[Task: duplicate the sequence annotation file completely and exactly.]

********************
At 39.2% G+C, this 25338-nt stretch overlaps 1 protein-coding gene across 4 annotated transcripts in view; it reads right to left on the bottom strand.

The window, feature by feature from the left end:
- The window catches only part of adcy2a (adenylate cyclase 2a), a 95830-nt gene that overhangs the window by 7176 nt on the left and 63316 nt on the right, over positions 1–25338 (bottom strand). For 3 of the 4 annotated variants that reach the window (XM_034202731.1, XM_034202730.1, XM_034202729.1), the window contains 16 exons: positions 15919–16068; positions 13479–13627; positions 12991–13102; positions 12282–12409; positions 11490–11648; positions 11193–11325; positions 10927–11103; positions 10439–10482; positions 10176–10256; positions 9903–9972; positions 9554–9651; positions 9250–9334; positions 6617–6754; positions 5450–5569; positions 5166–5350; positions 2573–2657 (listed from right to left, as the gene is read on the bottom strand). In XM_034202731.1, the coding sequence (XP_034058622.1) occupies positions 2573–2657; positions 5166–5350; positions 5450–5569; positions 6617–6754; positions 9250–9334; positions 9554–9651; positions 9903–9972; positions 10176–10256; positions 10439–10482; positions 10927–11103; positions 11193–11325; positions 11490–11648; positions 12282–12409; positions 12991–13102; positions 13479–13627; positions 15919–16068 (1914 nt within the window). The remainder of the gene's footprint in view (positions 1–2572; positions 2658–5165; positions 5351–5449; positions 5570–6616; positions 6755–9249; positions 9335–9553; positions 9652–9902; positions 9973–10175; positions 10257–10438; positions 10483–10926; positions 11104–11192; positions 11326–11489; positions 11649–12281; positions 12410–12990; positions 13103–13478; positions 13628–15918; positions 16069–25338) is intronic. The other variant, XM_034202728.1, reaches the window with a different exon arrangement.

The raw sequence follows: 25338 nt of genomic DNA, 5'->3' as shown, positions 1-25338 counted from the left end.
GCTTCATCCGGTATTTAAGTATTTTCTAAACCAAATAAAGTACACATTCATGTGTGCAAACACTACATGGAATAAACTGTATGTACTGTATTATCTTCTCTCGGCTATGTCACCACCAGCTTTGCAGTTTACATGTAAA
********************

At 39.2% G+C, this 25338-nt stretch overlaps 1 protein-coding gene across 4 annotated transcripts in view; it reads right to left on the bottom strand.

The window, feature by feature from the left end:
- The window catches only part of adcy2a (adenylate cyclase 2a), a 95830-nt gene that overhangs the window by 7176 nt on the left and 63316 nt on the right, over positions 1–25338 (bottom strand). For 3 of the 4 annotated variants that reach the window (XM_034202731.1, XM_034202730.1, XM_034202729.1), the window contains 16 exons: positions 15919–16068; positions 13479–13627; positions 12991–13102; positions 12282–12409; positions 11490–11648; positions 11193–11325; positions 10927–11103; positions 10439–10482; positions 10176–10256; positions 9903–9972; positions 9554–9651; positions 9250–9334; positions 6617–6754; positions 5450–5569; positions 5166–5350; positions 2573–2657 (listed from right to left, as the gene is read on the bottom strand). In XM_034202731.1, the coding sequence (XP_034058622.1) occupies positions 2573–2657; positions 5166–5350; positions 5450–5569; positions 6617–6754; positions 9250–9334; positions 9554–9651; positions 9903–9972; positions 10176–10256; positions 10439–10482; positions 10927–11103; positions 11193–11325; positions 11490–11648; positions 12282–12409; positions 12991–13102; positions 13479–13627; positions 15919–16068 (1914 nt within the window). The remainder of the gene's footprint in view (positions 1–2572; positions 2658–5165; positions 5351–5449; positions 5570–6616; positions 6755–9249; positions 9335–9553; positions 9652–9902; positions 9973–10175; positions 10257–10438; positions 10483–10926; positions 11104–11192; positions 11326–11489; positions 11649–12281; positions 12410–12990; positions 13103–13478; positions 13628–15918; positions 16069–25338) is intronic. The other variant, XM_034202728.1, reaches the window with a different exon arrangement.

The raw sequence follows: 25338 nt of genomic DNA, 5'->3' as shown, positions 1-25338 counted from the left end.
GCTTCATCCGGTATTTAAGTATTTTCTAAACCAAATAAAGTACACATTCATGTGTGCAAACACTACATGGAATAAACTGTATGTACTGTATTATCTTCTCTCGGCTATGTCACCACCAGCTTTGCAGTTTACATGTAAA